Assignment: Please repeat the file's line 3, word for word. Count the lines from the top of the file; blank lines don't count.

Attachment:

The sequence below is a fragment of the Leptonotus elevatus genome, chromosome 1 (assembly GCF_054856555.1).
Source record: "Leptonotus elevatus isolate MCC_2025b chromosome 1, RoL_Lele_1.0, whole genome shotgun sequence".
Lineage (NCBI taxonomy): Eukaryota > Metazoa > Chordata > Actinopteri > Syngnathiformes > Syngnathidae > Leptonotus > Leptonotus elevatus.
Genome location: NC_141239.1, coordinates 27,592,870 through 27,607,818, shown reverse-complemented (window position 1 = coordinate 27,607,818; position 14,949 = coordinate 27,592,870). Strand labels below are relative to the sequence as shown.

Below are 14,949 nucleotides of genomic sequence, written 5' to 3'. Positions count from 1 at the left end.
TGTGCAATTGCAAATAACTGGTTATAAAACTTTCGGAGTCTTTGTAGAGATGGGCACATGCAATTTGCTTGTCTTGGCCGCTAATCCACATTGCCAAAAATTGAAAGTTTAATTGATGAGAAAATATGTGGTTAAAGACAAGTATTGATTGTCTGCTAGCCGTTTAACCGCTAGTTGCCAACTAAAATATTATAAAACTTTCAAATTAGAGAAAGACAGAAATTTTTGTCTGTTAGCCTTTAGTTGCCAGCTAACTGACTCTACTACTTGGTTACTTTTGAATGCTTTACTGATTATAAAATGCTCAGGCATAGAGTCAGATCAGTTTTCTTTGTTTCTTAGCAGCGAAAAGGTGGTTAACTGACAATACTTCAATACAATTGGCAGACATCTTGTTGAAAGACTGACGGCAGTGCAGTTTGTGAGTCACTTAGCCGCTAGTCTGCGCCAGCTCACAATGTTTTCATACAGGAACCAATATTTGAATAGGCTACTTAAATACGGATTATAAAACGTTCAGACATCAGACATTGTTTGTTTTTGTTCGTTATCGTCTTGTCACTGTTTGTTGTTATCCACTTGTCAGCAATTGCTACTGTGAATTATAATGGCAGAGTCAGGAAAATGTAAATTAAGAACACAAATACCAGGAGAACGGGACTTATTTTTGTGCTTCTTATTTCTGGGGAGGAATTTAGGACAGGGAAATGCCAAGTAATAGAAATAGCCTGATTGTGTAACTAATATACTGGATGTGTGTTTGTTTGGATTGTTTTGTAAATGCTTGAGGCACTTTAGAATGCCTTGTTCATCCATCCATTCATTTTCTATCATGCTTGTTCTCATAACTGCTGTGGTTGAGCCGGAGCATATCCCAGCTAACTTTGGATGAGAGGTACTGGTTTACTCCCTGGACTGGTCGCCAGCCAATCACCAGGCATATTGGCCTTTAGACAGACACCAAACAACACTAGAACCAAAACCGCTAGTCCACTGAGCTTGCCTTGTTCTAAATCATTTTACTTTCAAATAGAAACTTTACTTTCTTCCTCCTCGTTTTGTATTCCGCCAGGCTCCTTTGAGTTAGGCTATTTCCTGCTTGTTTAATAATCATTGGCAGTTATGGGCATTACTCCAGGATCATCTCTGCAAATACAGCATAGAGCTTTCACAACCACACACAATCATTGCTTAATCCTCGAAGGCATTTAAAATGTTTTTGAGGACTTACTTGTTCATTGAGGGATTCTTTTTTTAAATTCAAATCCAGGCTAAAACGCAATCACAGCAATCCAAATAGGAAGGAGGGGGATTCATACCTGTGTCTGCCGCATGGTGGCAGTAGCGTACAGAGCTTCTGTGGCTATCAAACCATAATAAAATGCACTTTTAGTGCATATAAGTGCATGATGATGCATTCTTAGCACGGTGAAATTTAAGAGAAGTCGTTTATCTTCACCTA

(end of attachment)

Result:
Lineage (NCBI taxonomy): Eukaryota > Metazoa > Chordata > Actinopteri > Syngnathiformes > Syngnathidae > Leptonotus > Leptonotus elevatus.